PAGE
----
In 2014, companies with more than 50 workers must provide health insurance or pay penalties under the Affordable Care Act. The new healthcare law offers help to some small businesses, but leaves others worried about the bottom line.
On a hot summer day, a big flatbed truck idles with the air conditioner running outside the corporate offices of Connor Industries in Fort Worth. It’s a brief stop on the way to the plant about five miles north. That’s where Connor Industries makes wooden crates for manufacturing companies. And work is finally picking up after a 40 percent nosedive during the recession.
But inside the offices, CEO Grady Payne is worried about another hit to the bottom line. This one from the Affordable Care Act, the federal healthcare overhaul upheld last month by the US Supreme Court.
“They’re trying to force companies to provide full coverage for all employees. If you don’t provide it, and if they don’t take it, then you’re penalized. It’s up to $2000 per employee per year,” said Payne. “And it’s not tax deductible.”
Connor Industries has nearly 500 employees at a dozen small plants in several states. Grady Payne figures the healthcare law will cost $1.5 million each year if he pays the penalties. Health insurance premiums would likely be more. Connor Industries is too big to purchase the “affordable” coverage to be offered small businesses through new insurance exchanges created by the healthcare law. Only companies with 100 or fewer employees will qualify. And, Connor Industries is too small to get the more affordable rates larger businesses and corporations are able to negotiate with insurance companies. Payne is looking at layoffs.
“We’ve got about 100 people that are at risk when this comes in if nothing changes. The cost is just too much to overcome,” Payne said.
But Payne’s case is not typical according to Rhett Buttle, with the Washington DC group Small Business Majority. He says the vast majority of small business owners either qualify for tax credits if they offer insurance to their employees, or be will be able to purchase affordable policies through an exchange. And, small businesses with 50 or fewer workers are exempt from the penalties for NOT offering insurance.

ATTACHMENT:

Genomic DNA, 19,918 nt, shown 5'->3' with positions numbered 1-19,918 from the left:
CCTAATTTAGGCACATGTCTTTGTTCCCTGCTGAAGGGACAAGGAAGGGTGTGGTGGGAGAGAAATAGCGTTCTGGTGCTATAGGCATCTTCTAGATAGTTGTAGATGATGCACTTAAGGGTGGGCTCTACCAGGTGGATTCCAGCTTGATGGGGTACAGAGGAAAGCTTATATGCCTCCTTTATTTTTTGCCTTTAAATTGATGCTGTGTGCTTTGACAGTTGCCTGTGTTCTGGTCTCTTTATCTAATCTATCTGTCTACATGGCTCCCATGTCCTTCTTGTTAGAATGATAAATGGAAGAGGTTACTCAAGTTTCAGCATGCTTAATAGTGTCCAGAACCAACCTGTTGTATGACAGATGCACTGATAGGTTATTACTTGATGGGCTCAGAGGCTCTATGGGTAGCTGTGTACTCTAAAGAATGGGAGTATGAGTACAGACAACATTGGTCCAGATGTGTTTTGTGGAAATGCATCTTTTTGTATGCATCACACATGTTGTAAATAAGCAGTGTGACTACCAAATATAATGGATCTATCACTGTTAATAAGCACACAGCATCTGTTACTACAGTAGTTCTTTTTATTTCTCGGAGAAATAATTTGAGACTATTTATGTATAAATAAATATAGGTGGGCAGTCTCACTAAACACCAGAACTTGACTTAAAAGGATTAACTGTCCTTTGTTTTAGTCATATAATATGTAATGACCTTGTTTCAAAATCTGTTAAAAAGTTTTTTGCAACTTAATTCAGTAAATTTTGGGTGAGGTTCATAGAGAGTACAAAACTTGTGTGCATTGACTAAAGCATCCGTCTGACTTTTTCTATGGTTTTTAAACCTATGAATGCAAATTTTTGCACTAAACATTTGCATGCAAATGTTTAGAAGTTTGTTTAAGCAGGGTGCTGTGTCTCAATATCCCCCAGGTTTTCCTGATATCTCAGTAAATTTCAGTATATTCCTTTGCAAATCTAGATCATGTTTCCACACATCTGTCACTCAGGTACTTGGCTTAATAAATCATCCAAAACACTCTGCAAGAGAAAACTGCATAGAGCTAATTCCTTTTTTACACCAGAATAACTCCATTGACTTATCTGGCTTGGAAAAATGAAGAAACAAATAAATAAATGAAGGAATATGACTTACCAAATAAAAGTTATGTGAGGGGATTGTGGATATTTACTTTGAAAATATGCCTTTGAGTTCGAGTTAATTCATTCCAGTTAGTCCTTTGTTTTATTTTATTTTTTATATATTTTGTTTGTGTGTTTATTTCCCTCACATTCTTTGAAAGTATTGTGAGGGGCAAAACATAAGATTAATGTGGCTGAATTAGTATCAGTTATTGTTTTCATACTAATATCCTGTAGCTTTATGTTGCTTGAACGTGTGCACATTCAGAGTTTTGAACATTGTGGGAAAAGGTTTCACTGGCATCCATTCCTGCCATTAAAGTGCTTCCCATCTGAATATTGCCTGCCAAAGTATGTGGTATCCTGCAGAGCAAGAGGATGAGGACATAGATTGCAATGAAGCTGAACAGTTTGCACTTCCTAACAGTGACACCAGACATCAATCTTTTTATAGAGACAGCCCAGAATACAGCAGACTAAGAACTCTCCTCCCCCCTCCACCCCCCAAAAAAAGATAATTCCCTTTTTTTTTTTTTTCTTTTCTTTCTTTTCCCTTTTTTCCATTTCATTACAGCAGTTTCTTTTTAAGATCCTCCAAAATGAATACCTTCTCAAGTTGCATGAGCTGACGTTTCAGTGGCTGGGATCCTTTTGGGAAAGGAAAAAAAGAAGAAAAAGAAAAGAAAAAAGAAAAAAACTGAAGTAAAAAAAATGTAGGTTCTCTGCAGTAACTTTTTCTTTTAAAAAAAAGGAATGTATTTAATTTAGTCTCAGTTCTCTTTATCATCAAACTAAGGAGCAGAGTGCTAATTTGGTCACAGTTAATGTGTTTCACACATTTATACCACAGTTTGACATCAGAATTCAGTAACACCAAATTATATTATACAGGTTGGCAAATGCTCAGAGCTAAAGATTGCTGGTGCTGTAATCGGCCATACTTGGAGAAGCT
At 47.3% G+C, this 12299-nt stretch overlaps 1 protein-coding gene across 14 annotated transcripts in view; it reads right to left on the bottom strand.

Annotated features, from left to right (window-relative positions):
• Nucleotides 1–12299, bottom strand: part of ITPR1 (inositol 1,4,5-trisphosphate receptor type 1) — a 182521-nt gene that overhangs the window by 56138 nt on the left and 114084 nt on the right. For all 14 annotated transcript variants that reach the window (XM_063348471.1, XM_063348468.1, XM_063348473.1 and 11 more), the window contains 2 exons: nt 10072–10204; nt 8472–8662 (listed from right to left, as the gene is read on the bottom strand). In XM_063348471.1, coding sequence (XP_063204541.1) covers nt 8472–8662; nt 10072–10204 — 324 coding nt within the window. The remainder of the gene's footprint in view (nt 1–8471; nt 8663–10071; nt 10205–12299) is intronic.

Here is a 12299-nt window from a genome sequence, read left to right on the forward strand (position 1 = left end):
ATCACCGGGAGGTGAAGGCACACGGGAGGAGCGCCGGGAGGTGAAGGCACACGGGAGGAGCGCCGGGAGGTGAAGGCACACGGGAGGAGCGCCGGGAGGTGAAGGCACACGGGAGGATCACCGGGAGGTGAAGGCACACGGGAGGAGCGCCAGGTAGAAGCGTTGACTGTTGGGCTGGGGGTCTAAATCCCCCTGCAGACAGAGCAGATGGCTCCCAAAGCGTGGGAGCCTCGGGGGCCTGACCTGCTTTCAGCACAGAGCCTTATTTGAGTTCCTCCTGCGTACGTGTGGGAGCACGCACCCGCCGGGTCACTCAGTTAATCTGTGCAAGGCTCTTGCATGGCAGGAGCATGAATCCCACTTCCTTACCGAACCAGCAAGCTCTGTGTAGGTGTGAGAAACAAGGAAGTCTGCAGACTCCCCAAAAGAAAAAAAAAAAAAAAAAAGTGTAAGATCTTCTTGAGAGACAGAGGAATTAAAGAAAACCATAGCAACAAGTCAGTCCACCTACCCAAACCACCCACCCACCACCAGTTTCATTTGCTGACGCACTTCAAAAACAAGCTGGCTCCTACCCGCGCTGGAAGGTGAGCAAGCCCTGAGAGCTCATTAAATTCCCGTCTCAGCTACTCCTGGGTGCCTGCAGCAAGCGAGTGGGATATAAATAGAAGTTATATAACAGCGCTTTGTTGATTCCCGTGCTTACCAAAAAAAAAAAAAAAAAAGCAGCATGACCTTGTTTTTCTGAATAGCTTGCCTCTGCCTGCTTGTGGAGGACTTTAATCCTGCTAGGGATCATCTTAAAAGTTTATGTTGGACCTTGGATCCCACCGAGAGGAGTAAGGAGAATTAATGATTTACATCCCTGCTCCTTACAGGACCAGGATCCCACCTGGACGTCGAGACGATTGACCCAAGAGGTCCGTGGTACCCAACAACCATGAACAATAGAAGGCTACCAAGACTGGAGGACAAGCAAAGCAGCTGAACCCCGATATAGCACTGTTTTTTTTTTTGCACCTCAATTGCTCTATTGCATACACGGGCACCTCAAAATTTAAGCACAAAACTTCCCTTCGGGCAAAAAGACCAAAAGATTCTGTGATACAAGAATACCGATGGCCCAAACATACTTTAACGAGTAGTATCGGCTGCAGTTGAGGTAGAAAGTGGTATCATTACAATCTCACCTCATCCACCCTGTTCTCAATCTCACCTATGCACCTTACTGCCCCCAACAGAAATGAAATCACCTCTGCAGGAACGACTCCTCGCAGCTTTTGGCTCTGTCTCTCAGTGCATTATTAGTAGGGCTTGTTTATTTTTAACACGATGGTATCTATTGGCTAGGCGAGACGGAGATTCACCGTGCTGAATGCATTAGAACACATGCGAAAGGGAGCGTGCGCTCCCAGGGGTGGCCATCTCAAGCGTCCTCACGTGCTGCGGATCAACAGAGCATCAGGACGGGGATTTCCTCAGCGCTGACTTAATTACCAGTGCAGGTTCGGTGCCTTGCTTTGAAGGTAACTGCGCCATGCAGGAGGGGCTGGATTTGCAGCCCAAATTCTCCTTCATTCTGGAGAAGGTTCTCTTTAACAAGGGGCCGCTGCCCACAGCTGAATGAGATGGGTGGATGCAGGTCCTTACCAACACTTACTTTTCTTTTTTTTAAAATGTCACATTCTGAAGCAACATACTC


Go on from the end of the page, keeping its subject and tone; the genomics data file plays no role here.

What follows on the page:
Buttle says there’s a lot of small business support for the healthcare law.
“We know that this law is not perfect, but we know that it’s a step in the right direction,” Buttle noted. “The status quo wasn’t working.”
Buttle says the law creates more competition among insurance companies, will drive down costs, and benefit all businesses.
Jerry White, director of the Caruth Institute for Entrepreneurship at SMU, says maybe.
“If you just back off and look at the highest level macro idea here, it’s hard to figure out how you can add lots more coverage and lots more people without costs going up.”
White says details of the law are still being worked out: including the list of essential benefits that must be covered; what companies will be part of the insurance exchanges; and what the rates will be. He says that uncertainty is causing a lot of anxiety.
“You take an unexpected 10-20-30-40-50 thousand dollar hit to a small business, it can throw them out of business,” he said.
CEO Grady Payne says he offers health insurance now for about a quarter of his employees. The rest, mainly those on the production lines, decline it because it’s too expensive. He doesn’t know how he could cover everyone, and says the day-to-day impact of the law on companies like his was not “thought through”.
“We still don’t know what minimum coverages are going to be required,” said Payne. “I mean if they come in with almost full coverage-type requirements with minimum cash deductibles, there’s no way. You have to throw in the towel and pay the penalty … and hope you can make it.”
SMU’s Jerry White says if Congress would consider tweaking some provisions to make them work better for people, it would be, as he calls it, “world class leadership”.
Grady Payne hopes somebody takes a second look.